Common Sea Fans (<em>Gorgonia ventilina</em>) are one of several species of sea fans found in southeast Florida. Sea fans are also classified as soft corals or gorgonians.

Common Sea Fans (Gorgonia ventilina) are one of several species of sea fans found in southeast Florida. Sea fans are also classified as soft corals or gorgonians.

Photo: Chantal Collier

Juvenile bluehead wrasses swim along the reef in Palm Beach.

Juvenile bluehead wrasses swim along the reef in Palm Beach.

Photo: Joe Marino

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Southeast Florida Reef News

Announcing SEFCRI’s ‘Our Florida Reefs’ Community Planning Process

Jamie Monty & Julio Jimenez
Manager & Fishing, Diving & Other Uses Coordinator

WWW.OURFLORIDAREEFS.ORG
WWW.OURFLORIDAREEFS.ORG

Here at the Florida Coral Reef Conservation Program office, we are excited about SEFCRI’s largest project to date, “Our Florida Reefs”, which is a community planning process for SE FL's coral reefs. The goal of Our Florida Reefs is to help SEFCRI achieve its mission of developing & supporting the implementation of an effective strategy for SE FL reefs, balancing resource use & protection, in cooperation with all interested parties. The process tagline, “Your Voice, Our Future,” highlights the importance & need for participation from all interested groups in this process, in order for it to succeed.

A series of community meetings taking place this month serves as the launch for Our Florida Reefs. These are informational meetings about the current state of southeast Florida’s coral reef ecosystems, what Our Florida Reefs is, what the next steps in the process are, and how you can get involved. It will also provide an opportunity to interact with Coral Program staff and SEFCRI Team members. 

There are many ways to get involved in the Our Florida Reefs process: by providing public comments and feedback online or at the community meetings; by providing information on Our Florida Reefs your local clubs or organizations; or by applying to be a member of a Community Working Group in your area. The Community Working Groups will be made up of representatives from all different user groups, academics, private industries, and government agencies. The members will act as key links to their respective communities on Our Florida Reefs and will be responsible for developing recommendations to better manage southeast Florida coral reefs.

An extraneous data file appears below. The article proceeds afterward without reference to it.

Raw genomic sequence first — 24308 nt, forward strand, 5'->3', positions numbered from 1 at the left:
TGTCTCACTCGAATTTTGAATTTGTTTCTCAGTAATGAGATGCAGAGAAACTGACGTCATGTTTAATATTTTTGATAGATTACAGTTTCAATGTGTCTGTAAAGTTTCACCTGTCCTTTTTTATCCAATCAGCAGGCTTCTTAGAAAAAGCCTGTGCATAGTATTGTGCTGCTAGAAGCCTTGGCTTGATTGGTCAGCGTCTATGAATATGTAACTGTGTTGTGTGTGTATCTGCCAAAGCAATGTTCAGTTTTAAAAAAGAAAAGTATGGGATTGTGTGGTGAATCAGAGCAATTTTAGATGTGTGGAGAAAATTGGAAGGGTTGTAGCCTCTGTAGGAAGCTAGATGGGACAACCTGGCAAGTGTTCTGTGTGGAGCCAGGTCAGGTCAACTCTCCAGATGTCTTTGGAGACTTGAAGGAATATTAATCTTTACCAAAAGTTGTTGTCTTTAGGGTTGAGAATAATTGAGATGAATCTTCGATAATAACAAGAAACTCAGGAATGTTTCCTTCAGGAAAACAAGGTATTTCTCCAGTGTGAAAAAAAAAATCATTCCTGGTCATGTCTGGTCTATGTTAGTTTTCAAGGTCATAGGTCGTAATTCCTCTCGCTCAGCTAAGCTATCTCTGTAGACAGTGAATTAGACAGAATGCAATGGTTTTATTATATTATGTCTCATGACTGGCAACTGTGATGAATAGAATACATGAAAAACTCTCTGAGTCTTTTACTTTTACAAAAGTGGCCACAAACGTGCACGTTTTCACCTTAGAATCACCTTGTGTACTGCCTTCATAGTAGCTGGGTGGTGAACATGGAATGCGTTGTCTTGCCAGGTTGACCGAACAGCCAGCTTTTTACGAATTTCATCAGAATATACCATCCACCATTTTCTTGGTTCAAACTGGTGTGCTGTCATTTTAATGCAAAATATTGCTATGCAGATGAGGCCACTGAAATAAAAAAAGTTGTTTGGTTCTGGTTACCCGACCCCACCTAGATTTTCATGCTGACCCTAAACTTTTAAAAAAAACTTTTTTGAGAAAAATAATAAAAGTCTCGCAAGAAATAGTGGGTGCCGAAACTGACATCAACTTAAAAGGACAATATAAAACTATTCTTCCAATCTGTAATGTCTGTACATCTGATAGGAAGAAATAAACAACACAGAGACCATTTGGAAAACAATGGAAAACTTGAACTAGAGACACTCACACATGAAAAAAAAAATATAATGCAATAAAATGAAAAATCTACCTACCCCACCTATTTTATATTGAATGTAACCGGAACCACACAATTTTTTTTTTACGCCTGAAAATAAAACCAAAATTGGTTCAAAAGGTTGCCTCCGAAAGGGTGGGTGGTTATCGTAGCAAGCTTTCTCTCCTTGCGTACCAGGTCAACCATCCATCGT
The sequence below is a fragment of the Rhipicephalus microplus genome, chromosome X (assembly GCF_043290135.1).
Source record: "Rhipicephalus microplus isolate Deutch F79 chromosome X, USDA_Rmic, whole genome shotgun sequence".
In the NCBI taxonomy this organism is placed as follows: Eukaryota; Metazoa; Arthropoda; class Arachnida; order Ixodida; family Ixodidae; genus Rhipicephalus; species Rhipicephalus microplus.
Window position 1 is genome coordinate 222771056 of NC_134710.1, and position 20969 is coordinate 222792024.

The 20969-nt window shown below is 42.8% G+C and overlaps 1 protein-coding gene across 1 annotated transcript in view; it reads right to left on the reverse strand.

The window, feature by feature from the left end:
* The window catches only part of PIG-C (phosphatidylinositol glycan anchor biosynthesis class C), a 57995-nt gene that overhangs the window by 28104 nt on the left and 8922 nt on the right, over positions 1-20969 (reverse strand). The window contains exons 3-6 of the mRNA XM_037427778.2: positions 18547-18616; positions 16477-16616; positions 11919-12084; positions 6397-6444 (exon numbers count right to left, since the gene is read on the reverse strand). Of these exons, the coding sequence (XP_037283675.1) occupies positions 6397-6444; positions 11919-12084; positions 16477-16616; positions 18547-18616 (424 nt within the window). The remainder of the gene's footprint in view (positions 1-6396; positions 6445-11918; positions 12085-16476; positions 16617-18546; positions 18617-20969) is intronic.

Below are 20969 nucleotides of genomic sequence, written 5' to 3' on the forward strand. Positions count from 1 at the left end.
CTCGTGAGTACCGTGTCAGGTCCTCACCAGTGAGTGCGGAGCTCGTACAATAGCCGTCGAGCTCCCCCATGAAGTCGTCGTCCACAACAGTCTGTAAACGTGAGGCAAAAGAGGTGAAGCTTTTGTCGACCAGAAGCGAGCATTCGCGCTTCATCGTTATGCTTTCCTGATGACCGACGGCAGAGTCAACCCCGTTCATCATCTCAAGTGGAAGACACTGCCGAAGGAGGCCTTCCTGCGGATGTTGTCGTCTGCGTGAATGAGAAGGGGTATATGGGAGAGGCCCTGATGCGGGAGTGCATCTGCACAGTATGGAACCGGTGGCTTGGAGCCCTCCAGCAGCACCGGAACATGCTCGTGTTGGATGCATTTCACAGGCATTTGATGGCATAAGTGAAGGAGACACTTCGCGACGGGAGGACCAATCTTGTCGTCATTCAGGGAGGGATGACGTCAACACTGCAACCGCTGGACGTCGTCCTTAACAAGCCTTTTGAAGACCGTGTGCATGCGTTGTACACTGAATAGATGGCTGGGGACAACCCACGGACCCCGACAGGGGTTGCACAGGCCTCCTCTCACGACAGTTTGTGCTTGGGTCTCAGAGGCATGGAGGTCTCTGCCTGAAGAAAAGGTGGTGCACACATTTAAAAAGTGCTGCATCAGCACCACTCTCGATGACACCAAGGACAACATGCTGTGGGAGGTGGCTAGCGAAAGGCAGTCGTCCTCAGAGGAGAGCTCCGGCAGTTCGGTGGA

We enjoyed hearing from the more than 320 people who attended the first eight meetings in Martin, Palm Beach and Broward counties. We hope to hear from many more of you at the four Miami-Dade county meetings week. If you haven't already, come and be a part of this SEFCRI effort to create a plan for the future of southeast Florida coral reefs!

The meetings below have already taken place:

  • Wednesday, June 05, 2013 in West Palm Beach
  • Thursday, June 06, 2013 in Stuart
  • Wednesday, June 12, 2013 in Delray Beach
  • Wednesday, June 19, 2013 in Dania Beach 


However, you can still provide public comment online at: http://ourfloridareefs.org/public-comment-form/.   
Public comments received at all of our community meetings, and on the website, will be posted at the end of each month.

It’s not too late to join us!  You can still attend one of our meetings in Broward or Miami-Dade counties. The following three dates each have two meetings (2pm & 6pm sessions). You can RSVP for the meetings online at http://ourfloridareefs.org/events/ . 

  • Tuesday, June 25, 2013 in Miami at the North Dade Regional Library - 2455 NW 183rd Street, Miami, FL 33056

  • Wednesday, June 26, 2013
    in Cutler Bay at the South Dade Regional Library - 10750 SW 211th Street, Cutler Bay, FL 33189 


In addition to attending a meeting or providing public comment online, we also encourage you to consider applying to be a representative on a Community Working Group where participants will be reviewing the latest science to make recommendations for the future of Our Florida Reefs. Learn more & download an application at:  http://ourfloridareefs.org/community-working-group/.

We hope to see you at one of the community meetings or hear from you via the online public comment form. Please also share this information with friends and colleagues.

Don't forget to learn more about the Our Florida Reefs process at:  www.OurFloridaReefs.org



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